A parenting program and career guidance were provided for adults. Additional activities were designed to promote productive thinking and creativity and help people stay positive in life. Parents also had opportunities to learn advanced leadership, problem-solving and creative skills.
Father Godfrey D’Sa, founder and executive director of Prafulta Center for Psychological Wellness, said, “We have mental health care for children, teens and families. Our focus as mental health caregivers is to restore dignity and hope and be compassionate, destigmatize mental health, and encourage people to access help and treatment available in order to live life in all its fullness.”
The Don Bosco Reception Center, a new space dedicated to giving shelter to women with children, was launched in Tijuana, Mexico. The reception center was set up to help women at risk, especially migrants. Women can receive legal, psychological, medical and spiritual services.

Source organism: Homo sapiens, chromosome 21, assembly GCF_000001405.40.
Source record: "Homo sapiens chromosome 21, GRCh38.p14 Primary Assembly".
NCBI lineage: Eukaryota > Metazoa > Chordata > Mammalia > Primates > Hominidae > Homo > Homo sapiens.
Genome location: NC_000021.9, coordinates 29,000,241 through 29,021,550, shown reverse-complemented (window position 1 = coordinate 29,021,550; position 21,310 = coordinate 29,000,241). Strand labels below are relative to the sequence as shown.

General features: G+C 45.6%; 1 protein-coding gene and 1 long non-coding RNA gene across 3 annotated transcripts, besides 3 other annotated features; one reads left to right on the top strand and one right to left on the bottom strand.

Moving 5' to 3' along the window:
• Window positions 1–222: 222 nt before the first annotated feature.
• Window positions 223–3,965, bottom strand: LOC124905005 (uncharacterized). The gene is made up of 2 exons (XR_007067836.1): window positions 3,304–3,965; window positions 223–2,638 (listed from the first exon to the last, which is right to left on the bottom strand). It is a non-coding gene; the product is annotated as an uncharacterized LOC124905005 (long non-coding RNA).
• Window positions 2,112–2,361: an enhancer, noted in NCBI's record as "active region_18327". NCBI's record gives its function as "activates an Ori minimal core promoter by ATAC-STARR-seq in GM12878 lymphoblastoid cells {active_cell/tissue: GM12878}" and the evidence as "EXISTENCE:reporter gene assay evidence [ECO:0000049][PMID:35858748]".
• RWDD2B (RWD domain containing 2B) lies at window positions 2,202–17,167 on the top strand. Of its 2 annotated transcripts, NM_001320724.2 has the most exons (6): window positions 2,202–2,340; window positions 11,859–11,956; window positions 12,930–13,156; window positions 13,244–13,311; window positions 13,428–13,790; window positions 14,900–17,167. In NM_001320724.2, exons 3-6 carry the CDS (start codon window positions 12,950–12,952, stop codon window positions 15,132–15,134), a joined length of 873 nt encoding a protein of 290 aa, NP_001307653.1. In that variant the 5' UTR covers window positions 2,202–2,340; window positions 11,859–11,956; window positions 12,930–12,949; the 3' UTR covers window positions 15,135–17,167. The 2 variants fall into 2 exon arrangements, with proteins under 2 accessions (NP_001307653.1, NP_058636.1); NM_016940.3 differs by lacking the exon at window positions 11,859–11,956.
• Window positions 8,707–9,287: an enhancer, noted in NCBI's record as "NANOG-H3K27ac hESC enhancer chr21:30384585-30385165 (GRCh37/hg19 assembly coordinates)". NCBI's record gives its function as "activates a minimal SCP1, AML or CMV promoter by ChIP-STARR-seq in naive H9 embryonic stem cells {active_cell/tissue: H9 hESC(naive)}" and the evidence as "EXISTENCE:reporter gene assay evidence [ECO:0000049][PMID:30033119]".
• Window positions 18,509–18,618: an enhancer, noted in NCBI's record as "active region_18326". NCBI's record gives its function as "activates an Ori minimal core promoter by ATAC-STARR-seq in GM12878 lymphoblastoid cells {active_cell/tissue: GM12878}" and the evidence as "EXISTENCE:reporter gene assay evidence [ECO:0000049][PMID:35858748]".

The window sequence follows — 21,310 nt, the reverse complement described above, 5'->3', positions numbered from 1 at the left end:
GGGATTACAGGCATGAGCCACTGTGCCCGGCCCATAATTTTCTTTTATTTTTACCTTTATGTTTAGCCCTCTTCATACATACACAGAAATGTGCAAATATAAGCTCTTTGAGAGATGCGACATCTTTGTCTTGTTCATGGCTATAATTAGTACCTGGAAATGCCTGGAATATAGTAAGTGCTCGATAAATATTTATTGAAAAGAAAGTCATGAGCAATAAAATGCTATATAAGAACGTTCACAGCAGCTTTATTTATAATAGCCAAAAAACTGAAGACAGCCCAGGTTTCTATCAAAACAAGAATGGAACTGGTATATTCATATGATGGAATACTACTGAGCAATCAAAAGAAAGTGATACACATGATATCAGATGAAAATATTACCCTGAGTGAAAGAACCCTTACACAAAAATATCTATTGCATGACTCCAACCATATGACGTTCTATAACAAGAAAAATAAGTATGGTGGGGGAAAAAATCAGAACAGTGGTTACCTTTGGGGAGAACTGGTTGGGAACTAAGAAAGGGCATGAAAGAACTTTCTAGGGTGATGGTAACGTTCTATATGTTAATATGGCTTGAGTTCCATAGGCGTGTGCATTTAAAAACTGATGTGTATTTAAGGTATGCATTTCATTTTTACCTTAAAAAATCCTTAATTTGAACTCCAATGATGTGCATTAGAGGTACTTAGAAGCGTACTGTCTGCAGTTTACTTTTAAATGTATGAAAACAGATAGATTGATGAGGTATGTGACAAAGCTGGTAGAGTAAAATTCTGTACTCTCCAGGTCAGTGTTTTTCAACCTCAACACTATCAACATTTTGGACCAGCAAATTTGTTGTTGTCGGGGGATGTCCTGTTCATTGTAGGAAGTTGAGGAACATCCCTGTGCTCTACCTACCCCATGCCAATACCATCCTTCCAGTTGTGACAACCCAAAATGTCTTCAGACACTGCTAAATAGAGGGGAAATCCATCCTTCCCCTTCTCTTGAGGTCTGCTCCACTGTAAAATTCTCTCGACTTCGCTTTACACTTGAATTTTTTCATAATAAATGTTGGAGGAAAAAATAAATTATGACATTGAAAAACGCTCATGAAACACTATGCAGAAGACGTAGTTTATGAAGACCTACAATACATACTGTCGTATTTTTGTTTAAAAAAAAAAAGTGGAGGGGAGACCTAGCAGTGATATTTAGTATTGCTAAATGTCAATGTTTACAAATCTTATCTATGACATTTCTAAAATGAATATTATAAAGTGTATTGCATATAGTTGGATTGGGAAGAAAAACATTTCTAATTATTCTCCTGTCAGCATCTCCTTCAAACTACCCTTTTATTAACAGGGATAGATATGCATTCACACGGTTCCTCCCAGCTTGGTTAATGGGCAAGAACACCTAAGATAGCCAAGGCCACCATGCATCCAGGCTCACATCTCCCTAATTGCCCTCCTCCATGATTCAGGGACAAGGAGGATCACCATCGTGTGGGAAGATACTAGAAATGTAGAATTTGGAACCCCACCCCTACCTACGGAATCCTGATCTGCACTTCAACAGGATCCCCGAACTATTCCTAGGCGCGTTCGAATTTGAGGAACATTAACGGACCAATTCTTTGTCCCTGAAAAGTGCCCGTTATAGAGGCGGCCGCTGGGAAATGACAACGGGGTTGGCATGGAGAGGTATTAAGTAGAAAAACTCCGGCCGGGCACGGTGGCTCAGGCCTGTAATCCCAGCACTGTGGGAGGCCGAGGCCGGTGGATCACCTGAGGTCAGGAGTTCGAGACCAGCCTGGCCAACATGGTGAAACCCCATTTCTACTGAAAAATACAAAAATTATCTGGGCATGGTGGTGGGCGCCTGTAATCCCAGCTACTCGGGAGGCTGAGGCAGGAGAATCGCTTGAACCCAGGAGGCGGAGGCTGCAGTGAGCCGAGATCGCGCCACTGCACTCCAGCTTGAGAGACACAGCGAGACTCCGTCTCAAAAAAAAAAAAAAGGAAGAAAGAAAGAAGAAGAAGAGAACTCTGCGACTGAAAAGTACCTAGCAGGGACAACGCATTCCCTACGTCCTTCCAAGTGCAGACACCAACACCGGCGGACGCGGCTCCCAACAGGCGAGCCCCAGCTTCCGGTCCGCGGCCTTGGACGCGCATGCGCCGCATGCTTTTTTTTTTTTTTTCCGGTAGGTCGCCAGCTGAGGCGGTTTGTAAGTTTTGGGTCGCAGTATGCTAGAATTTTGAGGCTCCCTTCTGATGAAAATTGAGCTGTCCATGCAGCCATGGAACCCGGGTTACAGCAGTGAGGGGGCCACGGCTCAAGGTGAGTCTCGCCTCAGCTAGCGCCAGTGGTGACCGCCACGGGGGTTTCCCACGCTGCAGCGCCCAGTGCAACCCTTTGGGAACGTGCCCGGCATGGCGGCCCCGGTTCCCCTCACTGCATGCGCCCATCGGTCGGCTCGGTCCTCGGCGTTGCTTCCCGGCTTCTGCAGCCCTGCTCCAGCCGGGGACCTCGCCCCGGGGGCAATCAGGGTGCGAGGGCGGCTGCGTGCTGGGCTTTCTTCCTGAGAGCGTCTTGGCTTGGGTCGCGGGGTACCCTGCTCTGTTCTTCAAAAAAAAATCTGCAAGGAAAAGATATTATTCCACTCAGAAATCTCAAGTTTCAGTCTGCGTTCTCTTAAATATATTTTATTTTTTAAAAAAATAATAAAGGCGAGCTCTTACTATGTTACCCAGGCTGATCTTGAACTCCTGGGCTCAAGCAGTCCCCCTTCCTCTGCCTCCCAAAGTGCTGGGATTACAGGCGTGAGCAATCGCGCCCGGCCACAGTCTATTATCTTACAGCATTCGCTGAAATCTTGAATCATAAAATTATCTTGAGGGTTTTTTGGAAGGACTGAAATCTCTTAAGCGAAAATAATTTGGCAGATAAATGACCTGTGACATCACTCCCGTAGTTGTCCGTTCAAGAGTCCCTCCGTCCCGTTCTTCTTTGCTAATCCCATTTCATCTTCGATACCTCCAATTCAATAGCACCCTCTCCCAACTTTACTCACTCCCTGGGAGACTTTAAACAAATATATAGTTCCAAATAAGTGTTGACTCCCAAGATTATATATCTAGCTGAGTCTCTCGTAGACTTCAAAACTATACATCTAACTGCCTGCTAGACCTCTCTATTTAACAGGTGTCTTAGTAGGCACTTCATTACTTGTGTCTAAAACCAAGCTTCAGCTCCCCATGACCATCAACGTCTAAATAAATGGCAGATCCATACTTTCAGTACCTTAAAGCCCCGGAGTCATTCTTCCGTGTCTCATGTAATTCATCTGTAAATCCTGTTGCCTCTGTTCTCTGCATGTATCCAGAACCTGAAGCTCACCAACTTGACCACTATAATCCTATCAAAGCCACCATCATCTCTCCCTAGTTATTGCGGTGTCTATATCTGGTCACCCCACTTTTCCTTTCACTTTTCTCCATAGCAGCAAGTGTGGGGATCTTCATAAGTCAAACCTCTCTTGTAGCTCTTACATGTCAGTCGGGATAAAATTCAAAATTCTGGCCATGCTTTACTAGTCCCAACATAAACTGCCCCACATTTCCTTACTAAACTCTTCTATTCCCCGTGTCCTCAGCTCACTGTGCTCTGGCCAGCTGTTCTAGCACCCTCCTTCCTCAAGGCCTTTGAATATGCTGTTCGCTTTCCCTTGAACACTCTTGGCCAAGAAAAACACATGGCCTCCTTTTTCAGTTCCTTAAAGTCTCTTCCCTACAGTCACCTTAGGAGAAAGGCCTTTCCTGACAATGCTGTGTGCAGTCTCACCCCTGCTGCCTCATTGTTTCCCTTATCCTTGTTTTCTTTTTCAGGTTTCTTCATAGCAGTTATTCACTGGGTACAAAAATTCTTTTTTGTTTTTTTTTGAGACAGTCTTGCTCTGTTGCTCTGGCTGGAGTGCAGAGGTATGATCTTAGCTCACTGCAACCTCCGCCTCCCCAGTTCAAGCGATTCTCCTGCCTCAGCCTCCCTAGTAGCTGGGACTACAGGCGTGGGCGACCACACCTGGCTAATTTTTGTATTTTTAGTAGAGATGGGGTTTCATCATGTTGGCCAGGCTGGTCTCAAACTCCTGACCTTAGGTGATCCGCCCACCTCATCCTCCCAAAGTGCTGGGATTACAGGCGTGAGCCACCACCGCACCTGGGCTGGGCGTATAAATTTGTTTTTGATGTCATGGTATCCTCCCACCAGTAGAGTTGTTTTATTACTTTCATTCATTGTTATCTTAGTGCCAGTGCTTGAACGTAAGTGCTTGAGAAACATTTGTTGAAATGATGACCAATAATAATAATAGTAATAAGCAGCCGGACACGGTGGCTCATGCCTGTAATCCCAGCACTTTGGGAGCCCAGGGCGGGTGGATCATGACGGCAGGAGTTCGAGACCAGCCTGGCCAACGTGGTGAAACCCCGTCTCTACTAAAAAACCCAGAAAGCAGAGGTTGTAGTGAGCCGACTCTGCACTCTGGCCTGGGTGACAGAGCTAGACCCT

Both Salesian missionaries and the authorities in charge of assisting migrants have noted an increase in the flow of migrant women into Tijuana. Salesians developed the new reception center in collaboration with the United Nations High Commissioner for Refugees (UNHCR), the International Organization for Migration (IOM) and UNICEF.
According to Father Agustín Novoa, director of the Salesian Center in Tijuana, the reception center’s model promotes “social friendship” in which international agencies involved in the project, governmental entities and the host community all work together to support women.